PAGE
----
One small step for Frog, a giant leap for amphibians
Bhaktaprasad Bhyaguto is an odd little frog. Born in Ichangu under the ever-watchful gaze of Swyambhu, he is unlike any other anuran. Losing his tail, and out of his tadpole teens, he wants to explore Nepal.
Kanak Mani Dixit’s 1998 children’s book धुमधामको घुमघाम follows ‘Bhaktay’ as he floats down the Bagmati in a tin-can, rides an oxcart, wades through the Tarai jungles, travels to Pokhara in a truck, and even treks up to Dolpo, to return home in the shirt pocket of a Twin Otter pilot.
The Adventures of a Nepali Frog has been translated into over 20 languages, and 25 years after the book first came out, Bhaktay is also the first Nepali frog to star in his very own musical.
The play was adapted by Aayush Niroula and directed by Akanchha Karki, who herself grew up reading the frog book in school. Her adaptation of Orwell’s Animal Farm last year at Kausi Theatre was a hit.
धुमधामको घुमघाम on stage is a vibrant and colourful production, reflecting the exuberance and wanderlust of a curious frog, the people and animals he meets along the way, the dangers, excitement, changes and comforts of growing up on the go. Subhas Rai’s pencil etches in the original book metamorphose into the dynamic stage design.
The lyrics of the songs, the music and live rendition by Strings Impact bring the characters and locations leaping out of the set. The humour and emotional content of the story finds perfect expression in the mellifluous soundtrack of folk and blues, remixes of old Nepali classics like Chanchaley chanchaley and Ma ta khadina kuwa ko pani, and even John Denver’s Country Roads.
The dialogue alone may not always release or appeal to pathos, but with songs and dance, the body shakes itself loose, twists and turns, jumps and slides, and the energy travels like lightning from the stage to the audience, as the impressive actors roll and quip, turning their heads and limbs to animal instinct and nature’s music.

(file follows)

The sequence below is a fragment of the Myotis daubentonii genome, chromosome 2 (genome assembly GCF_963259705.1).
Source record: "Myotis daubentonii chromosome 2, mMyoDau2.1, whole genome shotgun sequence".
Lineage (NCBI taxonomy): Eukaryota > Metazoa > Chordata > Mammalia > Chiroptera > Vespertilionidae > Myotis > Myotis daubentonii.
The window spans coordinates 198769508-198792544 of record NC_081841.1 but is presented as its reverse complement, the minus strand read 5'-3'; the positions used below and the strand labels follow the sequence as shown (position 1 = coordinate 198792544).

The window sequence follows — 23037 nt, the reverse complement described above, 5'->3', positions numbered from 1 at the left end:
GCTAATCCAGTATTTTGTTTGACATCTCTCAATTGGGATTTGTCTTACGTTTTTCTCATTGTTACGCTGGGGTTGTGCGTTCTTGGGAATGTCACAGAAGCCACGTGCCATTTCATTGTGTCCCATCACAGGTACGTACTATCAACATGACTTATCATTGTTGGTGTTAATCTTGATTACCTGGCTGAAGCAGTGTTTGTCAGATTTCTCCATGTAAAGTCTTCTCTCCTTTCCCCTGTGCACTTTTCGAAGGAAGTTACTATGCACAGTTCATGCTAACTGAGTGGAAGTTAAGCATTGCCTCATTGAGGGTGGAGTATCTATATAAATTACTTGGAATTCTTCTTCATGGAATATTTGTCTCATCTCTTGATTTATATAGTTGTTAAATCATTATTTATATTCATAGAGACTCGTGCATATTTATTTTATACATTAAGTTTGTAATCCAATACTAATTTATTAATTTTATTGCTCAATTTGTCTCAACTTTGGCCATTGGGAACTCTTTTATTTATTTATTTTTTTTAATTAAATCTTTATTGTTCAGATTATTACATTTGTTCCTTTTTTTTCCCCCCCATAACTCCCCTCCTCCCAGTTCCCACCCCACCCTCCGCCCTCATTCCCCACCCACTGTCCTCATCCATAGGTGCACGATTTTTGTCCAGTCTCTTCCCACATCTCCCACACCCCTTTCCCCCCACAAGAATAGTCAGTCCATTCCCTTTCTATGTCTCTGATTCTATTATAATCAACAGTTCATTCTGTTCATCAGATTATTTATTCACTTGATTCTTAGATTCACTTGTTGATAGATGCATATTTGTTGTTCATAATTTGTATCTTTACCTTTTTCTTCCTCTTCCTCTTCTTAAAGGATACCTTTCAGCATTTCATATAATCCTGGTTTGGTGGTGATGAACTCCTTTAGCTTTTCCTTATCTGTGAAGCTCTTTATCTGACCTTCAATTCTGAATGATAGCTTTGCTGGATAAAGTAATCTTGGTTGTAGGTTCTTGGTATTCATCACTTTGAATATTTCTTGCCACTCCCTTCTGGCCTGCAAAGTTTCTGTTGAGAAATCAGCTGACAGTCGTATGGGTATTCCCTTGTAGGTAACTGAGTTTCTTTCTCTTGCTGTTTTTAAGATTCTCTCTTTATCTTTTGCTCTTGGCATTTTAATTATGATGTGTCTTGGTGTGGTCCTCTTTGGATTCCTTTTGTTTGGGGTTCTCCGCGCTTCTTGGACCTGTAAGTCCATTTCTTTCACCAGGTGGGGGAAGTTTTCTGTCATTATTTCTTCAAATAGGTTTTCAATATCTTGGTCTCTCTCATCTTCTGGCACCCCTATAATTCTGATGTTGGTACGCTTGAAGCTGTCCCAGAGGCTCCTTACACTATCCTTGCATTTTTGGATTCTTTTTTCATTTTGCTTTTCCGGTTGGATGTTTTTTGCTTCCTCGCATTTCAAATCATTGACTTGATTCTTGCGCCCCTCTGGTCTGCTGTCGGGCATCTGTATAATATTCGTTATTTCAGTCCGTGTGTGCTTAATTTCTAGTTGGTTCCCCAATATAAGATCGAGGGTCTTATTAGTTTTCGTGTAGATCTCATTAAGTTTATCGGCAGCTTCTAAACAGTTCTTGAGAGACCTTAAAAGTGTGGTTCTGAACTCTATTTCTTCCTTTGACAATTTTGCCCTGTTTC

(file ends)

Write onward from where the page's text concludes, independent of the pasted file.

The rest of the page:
The play does not ask the audience to suspend its disbelief: the actors are very clearly in onesies and animal masks. But viewers immediately find a point to connect with the characters, and empathise when the inhabitants of Chitwan National Park lament the loss of their jungle, or when a marmot is bullied for being different and having dreams and interests bigger than itself.
The lessons here, from geography to science to spiritualism, are manifold, but perhaps at the core the message is: ‘Be adventurous, travel and learn – be open and mindful, and appreciative of local culture.’
Courage is infectious, and Bhaktey and his creator both hope their imaginary journey inspires others to face challenges and undertake great adventures. The musical follows the novel’s core thirst for life and learning, inviting the audience to also go out and discover their country.
Akash Nepali, star of the show, says, “A mark of a good play, a good performance is that the audience eagerly partakes of the journey and joins in it.” धुमधामको घुमघाम does just that.
Produced by Rato Bangala Kitab, the original publisher of the novel, and Katha Ghera, the play was staged from 26-29 August 2022 at the Kamal Mani Theatre, and will continue at Kausi Theatre in Teku from Friday, 2 September.
Based on the children’s book by Kanak Mani Dixit
Adapted by Aayush Niroula
Directed by Akanchha Karki
2-19 September 2022
Kausi Theatre, Teku
Every day at 5:30PM (except Tuesday)
Additional 1:30PM show on Saturday
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